Despite the fact that my mother was a Canadian, before coming to Singapore I had not been aware of cultural differences other than there being Scotsmen to the North of England and Welshmen somewhere out to the west. Other than in films I had never seen anybody with a different skin colour. Now here we were in Singapore with many different skin colours. The darkest were the Tamil Indians with their very dark almost black skin tones. Chinese with their supposed hint of yellow was something that I could never really make out. Malays were a sort of golden brown, whilst we Europeans had a range of colours from pasty white to golden brown tans with degrees of pinkness or just plain blistered red if they had just arrived. My eyes had been opened to the rich tapestry of skin colours and facial characteristics.
One couldn’t help but be aware that several different languages were being spoken and in many cases the Asians around you spoke more than one language including English albeit sometimes badly. It didn’t take too long to get used to the meaning an Asian was trying to convey in his fractured English. We knew a few Asian people. The daughter of Keng Wah Heng, the local shopkeeper at Lloyd Leas was a frequent visitor to our house and when we moved to Tengah there were several boys from the nearby village who were members of the scout group. There were about three of them that I would class as more than just acquaintances, even friends. None of this seemed unusual to me. My mother being Canadian, we were brought up to be tolerant of other people whatever their colour or creed simply because she was aware of what it was like to be different. We never did manage to teach to say ALU MIN IUM it always came out ALUME A NUM. Similarly Tomatoes were TOMAYTOS.
Racial tolerance was not the norm in Singapore. An email conversation I had with David Dance a former head boy of Alexandra Grammar School, he was head boy whilst I was a spotty faced first year, hints at a racially intolerant society. “The Tanglin Club was for Burrah Sahibs, very colonial, very pukkha. We were not members; very few service people were, although I suppose the odd General might have been. Singapore at that time was a very snobbish place, and racism was rife. I never at any time in my six years there mixed socially with anyone but a white person and neither did my parents.” This is in complete contrast to my mixing with Ah Chew from the shop and the village members of the Scout troop. My own feeling is that what is described here is a denial of experiencing a rich cultural experience.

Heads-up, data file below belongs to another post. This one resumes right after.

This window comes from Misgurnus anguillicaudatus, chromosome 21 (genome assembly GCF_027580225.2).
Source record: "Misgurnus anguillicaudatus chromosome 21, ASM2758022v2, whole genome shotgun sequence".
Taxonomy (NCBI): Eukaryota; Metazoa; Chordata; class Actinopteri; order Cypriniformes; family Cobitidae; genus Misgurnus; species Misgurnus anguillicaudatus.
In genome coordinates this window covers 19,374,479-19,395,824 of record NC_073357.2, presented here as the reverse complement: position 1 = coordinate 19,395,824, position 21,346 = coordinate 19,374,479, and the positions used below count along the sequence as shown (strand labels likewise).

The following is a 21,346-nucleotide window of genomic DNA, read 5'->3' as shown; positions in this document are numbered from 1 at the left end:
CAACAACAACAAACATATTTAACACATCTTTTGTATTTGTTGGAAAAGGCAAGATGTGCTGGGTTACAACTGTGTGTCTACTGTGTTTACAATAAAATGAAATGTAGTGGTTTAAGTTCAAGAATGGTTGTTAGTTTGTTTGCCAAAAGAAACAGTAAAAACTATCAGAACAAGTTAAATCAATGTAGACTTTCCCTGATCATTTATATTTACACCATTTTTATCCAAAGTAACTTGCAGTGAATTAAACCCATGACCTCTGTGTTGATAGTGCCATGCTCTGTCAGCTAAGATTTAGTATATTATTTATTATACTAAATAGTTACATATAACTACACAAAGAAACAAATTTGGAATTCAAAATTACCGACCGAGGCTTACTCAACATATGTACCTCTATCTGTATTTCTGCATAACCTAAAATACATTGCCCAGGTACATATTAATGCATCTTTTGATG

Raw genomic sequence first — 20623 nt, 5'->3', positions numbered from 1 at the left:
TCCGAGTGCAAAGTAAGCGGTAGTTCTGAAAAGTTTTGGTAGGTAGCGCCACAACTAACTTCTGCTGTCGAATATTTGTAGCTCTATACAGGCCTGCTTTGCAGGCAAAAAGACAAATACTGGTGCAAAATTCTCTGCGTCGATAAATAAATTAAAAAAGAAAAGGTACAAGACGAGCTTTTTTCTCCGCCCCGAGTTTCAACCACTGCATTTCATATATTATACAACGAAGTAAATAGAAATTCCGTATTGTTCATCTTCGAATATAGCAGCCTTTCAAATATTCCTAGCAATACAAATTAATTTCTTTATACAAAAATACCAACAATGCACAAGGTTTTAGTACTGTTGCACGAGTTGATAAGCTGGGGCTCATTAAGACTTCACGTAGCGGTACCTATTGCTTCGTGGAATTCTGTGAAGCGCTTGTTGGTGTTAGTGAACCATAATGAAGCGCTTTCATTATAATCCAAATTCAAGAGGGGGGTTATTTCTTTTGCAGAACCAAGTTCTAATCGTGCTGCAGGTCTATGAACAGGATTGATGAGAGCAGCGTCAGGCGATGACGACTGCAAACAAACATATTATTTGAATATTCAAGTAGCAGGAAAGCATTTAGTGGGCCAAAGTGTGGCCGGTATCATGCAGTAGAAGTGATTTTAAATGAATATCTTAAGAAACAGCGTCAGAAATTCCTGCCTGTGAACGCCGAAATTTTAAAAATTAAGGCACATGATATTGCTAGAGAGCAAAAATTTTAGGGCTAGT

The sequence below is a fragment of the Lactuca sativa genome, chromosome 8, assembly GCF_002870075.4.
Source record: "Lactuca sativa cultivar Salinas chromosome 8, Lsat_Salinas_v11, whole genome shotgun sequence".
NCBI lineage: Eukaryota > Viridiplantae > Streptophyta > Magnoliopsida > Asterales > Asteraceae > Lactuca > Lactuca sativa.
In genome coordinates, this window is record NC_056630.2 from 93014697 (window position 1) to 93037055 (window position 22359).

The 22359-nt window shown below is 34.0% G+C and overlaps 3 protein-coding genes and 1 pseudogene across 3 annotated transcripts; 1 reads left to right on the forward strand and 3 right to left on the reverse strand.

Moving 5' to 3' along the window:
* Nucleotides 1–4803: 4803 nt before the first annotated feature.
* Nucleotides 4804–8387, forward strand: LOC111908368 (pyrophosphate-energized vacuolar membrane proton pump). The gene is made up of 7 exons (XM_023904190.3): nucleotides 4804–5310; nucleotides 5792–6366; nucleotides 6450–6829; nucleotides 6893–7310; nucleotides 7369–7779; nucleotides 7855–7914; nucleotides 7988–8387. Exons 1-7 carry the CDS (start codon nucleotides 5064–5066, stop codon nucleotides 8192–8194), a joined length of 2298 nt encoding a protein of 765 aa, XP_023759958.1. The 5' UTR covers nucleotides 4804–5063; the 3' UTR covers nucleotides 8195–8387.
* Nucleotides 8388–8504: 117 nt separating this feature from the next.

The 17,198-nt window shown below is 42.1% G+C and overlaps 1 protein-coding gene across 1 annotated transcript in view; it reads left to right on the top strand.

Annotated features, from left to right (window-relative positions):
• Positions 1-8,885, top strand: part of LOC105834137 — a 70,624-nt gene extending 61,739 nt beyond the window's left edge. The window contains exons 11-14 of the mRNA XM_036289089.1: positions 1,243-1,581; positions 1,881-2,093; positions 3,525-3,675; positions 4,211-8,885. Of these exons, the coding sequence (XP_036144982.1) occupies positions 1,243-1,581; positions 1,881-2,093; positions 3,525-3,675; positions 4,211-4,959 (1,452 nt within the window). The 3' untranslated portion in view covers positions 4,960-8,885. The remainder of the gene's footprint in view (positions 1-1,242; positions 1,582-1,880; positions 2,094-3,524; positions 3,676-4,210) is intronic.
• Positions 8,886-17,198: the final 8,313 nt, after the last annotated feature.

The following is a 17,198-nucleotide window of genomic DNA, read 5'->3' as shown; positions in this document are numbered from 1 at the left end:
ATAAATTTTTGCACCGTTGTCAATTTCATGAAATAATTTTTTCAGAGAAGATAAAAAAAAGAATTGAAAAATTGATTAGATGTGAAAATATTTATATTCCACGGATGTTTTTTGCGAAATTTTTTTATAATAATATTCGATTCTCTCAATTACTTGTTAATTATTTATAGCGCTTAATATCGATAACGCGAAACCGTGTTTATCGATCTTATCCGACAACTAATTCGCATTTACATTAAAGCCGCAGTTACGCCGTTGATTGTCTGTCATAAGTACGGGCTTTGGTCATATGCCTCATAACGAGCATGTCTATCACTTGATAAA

Racism was not confined to between the Brits and the Asians. One day a Chinese peddler was doing the rounds of the camp selling cloth. My mother invited him in to show what he had to sell. After seeing a lot of different materials my mother asked our amah to come in and help her decide which would be best for making a dress. The peddler immediately flew into a rage and said he was not going to stay in the same room as our amah, packed up and left without making a sale. He then went a made a complaint at the guard-room about my mother letting a Malay amah come into the same room as him. My father was called in by his senior officer and told that the complaint had been made and what did he have to say. His reply was “as the man was invited into our home to display his wares he did not have any right to complain about who was invited in to look at his wares”. He also added, “I now wish to make a formal complaint about the peddler’s abusive tirade in the presence of my family and staff”. That particular peddler never was allowed back onto the base ever again.
After we had been in Singapore some months we started to hear, “Merdeka Merdeka Merdeka” on Radio Malaya about every half hour. This was during the lead up to Malaya gaining independence from Britain. Following Malaya gaining independence, Singapore remained as a British colony until preparations were complete for independence to be granted. For some people, independence for Singapore was not coming quickly enough. There were riots in the city and some service families made preparations to leave and go home. For us living in Changi at the time, we saw absolutely nothing of the disturbances except that for about two weeks there was an armed guard front and back on the gari taking us to and from School each morning. Our family decision was that it seemed to be centred in the city and we wouldn’t even think of leaving.
My father also spent some of his time socially with members of the Singapore Regiment he came into contact with. He visited some of them at their homes and also had meals with them. Whenever we went to “The Islamic” restaurant on Beach Road, he always said that he would have preferred to have eaten downstairs rather than up in the posh restaurant upstairs. So although I put some of my racial tolerance down to my mother I think that a large measure also came from my father. I also feel that it allowed me to gain much more experience from life than if I had been a racist bigot.
My youngest son is now going out with a Japanese girl and I know that some families in the UK would be horrified. My own feelings are pleasurable ones, I am pleased that my son is going out with a truly nice girl and that he is gaining a wonderful cultural insight into the Japanese way of life. He has paid two visits to Japan with her and visited her parents. In some ways I think that my love of Asia has rubbed off onto him.
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